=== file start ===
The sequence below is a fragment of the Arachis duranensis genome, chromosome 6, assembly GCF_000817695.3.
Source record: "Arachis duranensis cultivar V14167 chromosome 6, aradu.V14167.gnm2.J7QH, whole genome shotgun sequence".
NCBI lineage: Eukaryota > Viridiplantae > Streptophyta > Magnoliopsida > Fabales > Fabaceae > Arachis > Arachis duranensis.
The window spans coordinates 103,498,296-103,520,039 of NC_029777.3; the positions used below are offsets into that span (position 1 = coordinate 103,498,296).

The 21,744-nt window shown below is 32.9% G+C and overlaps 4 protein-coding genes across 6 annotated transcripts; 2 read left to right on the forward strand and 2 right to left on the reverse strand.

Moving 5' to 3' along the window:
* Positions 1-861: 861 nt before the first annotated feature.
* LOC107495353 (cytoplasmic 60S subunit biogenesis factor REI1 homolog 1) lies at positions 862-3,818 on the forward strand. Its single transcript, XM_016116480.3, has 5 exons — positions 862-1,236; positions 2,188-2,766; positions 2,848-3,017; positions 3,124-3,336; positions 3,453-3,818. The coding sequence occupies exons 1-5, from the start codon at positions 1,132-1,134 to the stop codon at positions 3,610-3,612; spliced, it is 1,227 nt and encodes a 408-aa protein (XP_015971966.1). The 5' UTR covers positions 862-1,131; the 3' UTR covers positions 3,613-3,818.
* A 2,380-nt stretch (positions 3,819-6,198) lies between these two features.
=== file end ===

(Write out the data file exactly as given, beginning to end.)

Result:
The sequence below is a fragment of the Arachis duranensis genome, chromosome 6, assembly GCF_000817695.3.
Source record: "Arachis duranensis cultivar V14167 chromosome 6, aradu.V14167.gnm2.J7QH, whole genome shotgun sequence".
NCBI lineage: Eukaryota > Viridiplantae > Streptophyta > Magnoliopsida > Fabales > Fabaceae > Arachis > Arachis duranensis.
The window spans coordinates 103,498,296-103,520,039 of NC_029777.3; the positions used below are offsets into that span (position 1 = coordinate 103,498,296).

The 21,744-nt window shown below is 32.9% G+C and overlaps 4 protein-coding genes across 6 annotated transcripts; 2 read left to right on the forward strand and 2 right to left on the reverse strand.

Moving 5' to 3' along the window:
* Positions 1-861: 861 nt before the first annotated feature.
* LOC107495353 (cytoplasmic 60S subunit biogenesis factor REI1 homolog 1) lies at positions 862-3,818 on the forward strand. Its single transcript, XM_016116480.3, has 5 exons — positions 862-1,236; positions 2,188-2,766; positions 2,848-3,017; positions 3,124-3,336; positions 3,453-3,818. The coding sequence occupies exons 1-5, from the start codon at positions 1,132-1,134 to the stop codon at positions 3,610-3,612; spliced, it is 1,227 nt and encodes a 408-aa protein (XP_015971966.1). The 5' UTR covers positions 862-1,131; the 3' UTR covers positions 3,613-3,818.
* A 2,380-nt stretch (positions 3,819-6,198) lies between these two features.